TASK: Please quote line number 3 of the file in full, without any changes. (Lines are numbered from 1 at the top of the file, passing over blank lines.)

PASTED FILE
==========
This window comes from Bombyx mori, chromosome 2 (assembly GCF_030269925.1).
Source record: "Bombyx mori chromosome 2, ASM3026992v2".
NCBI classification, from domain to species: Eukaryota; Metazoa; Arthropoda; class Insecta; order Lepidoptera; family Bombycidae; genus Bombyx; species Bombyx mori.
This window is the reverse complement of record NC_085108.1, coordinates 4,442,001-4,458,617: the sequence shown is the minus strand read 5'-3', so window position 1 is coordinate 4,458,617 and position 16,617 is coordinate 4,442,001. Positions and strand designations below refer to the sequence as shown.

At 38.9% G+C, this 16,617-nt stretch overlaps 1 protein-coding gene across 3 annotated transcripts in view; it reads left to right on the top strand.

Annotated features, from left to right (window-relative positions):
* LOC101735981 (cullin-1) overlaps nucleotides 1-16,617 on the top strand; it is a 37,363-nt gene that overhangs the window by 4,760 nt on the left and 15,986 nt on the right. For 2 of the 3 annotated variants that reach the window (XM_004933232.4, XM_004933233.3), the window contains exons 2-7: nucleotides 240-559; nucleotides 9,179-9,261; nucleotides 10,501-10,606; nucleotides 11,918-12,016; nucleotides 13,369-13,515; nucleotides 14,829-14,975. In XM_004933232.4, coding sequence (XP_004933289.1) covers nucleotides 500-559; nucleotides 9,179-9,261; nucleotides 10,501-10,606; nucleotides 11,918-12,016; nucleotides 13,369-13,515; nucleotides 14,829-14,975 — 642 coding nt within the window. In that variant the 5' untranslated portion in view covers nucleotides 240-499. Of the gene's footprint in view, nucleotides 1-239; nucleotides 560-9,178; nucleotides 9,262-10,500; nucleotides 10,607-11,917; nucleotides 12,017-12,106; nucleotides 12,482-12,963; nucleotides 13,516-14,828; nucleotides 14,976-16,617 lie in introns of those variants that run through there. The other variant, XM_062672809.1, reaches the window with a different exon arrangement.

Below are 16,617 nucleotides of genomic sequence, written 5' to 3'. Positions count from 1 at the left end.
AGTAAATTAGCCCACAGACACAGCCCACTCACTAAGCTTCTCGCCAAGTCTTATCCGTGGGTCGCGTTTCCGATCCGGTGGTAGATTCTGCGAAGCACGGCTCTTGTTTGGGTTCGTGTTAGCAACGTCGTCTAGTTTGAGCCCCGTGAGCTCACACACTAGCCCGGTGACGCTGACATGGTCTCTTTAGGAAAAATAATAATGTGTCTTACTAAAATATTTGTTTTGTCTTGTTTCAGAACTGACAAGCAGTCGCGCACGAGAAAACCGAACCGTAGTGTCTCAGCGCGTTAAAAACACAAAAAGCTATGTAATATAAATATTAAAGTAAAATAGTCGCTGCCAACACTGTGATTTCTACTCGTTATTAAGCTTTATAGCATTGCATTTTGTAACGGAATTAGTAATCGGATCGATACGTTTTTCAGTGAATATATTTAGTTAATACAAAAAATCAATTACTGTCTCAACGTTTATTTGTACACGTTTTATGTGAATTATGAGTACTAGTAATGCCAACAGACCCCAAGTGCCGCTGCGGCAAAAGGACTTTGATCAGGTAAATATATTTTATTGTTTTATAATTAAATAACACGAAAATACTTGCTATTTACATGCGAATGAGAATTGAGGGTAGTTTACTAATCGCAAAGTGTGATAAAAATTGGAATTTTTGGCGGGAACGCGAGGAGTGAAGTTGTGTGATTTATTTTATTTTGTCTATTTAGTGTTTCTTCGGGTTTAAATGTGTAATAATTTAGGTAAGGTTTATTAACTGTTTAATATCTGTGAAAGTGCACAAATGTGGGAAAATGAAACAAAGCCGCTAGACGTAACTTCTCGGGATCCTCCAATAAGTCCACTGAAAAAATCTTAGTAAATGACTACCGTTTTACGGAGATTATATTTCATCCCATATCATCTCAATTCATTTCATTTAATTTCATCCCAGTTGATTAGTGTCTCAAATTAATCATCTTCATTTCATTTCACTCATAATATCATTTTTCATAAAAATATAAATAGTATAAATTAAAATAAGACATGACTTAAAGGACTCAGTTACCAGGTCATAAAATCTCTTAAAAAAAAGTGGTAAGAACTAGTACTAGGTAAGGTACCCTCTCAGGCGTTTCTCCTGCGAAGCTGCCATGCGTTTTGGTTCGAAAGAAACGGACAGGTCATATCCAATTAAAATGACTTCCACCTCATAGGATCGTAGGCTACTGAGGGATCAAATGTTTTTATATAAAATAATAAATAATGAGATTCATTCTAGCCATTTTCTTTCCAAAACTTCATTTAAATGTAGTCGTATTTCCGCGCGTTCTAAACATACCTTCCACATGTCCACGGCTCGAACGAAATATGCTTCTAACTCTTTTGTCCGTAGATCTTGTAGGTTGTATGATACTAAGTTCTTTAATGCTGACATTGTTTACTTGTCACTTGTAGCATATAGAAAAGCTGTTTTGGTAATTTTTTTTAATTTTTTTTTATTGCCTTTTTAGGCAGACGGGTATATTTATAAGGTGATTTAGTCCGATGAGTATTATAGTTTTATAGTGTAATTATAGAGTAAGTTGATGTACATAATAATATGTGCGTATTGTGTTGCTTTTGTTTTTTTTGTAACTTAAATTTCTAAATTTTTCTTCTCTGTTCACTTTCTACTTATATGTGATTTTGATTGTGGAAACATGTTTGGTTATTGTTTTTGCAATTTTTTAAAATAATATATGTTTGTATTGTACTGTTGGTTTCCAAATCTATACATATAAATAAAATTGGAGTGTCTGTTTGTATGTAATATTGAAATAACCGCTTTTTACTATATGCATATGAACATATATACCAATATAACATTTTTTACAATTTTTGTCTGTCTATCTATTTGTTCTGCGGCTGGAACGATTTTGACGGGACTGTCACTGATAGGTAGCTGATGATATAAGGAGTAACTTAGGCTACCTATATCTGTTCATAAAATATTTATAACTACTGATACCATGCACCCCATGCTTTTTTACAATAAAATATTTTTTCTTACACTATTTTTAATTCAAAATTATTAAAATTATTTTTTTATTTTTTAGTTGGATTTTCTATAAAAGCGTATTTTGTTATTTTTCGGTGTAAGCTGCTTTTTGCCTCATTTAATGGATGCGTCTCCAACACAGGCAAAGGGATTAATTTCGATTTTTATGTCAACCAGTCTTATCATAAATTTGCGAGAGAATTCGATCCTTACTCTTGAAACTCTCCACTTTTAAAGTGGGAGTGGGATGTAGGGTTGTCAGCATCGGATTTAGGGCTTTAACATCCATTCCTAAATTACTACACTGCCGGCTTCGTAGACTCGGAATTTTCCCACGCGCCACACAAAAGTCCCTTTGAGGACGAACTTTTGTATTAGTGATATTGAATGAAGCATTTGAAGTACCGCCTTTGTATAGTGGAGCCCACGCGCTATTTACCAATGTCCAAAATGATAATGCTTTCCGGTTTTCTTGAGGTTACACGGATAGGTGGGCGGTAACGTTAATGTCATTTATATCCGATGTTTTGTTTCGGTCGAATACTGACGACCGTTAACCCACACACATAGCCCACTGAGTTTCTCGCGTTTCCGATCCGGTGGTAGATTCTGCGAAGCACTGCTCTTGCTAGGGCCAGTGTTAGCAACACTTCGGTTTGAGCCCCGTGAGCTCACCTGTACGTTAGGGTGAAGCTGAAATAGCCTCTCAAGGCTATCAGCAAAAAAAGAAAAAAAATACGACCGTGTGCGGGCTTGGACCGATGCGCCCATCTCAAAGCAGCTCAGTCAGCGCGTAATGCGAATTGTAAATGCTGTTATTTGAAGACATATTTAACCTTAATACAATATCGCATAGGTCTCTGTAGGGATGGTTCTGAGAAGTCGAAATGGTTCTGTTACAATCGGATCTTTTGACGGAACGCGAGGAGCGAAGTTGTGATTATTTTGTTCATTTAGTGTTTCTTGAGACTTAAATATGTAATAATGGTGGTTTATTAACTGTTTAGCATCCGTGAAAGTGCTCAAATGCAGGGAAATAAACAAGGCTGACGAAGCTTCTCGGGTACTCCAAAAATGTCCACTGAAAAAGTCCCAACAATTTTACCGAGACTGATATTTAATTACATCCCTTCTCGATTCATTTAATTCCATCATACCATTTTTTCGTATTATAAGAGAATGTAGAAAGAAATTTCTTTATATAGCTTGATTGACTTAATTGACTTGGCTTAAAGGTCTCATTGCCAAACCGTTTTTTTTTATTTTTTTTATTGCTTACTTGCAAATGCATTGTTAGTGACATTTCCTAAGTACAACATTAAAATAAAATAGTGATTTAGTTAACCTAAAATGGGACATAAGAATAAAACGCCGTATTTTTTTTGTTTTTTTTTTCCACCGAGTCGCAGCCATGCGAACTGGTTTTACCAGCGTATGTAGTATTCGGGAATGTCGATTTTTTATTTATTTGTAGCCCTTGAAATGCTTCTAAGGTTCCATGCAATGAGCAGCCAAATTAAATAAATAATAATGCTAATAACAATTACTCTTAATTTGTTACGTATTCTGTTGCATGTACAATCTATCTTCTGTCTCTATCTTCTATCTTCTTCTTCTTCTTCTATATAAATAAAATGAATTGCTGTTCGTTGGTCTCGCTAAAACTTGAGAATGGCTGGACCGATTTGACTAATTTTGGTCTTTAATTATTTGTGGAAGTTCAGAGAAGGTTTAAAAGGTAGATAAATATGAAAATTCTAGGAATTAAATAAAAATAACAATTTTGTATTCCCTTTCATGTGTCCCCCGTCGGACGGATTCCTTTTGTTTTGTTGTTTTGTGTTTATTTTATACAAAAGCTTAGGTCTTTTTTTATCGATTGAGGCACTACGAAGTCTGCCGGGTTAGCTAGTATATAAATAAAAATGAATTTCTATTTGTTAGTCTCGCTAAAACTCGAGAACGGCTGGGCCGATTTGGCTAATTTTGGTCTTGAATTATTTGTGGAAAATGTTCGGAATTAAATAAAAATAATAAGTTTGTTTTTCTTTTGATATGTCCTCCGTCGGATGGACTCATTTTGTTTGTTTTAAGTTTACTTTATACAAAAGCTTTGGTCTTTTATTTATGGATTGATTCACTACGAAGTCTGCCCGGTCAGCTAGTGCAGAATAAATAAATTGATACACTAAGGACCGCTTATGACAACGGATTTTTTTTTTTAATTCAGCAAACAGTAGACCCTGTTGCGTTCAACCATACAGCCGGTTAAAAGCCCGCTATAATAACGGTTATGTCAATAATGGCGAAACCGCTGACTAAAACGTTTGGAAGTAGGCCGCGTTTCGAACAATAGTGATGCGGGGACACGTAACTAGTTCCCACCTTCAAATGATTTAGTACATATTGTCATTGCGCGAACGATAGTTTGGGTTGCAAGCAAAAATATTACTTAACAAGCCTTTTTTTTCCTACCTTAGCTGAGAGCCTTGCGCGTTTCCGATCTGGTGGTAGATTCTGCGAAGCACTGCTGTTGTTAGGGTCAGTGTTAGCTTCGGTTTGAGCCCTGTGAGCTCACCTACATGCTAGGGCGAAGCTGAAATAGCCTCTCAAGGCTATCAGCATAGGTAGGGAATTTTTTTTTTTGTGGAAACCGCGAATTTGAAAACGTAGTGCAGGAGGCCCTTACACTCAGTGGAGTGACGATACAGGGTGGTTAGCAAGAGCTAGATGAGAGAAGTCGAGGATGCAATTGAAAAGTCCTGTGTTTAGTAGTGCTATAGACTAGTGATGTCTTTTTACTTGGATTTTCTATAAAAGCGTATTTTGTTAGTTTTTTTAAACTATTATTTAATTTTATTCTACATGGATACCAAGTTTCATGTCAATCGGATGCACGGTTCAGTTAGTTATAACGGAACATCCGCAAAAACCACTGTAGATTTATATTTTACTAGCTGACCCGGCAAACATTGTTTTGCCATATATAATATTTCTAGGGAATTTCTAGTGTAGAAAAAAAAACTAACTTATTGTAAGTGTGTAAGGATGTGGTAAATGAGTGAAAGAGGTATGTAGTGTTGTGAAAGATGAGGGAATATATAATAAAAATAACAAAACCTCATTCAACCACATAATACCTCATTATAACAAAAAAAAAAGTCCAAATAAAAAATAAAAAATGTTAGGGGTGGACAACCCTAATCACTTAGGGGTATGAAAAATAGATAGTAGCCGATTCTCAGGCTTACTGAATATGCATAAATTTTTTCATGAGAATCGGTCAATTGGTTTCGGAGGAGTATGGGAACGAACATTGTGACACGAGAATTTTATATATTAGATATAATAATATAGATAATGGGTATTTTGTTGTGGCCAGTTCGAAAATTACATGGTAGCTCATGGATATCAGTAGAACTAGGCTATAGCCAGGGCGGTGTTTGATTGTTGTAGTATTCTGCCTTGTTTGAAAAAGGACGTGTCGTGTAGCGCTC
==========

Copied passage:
NCBI classification, from domain to species: Eukaryota; Metazoa; Arthropoda; class Insecta; order Lepidoptera; family Bombycidae; genus Bombyx; species Bombyx mori.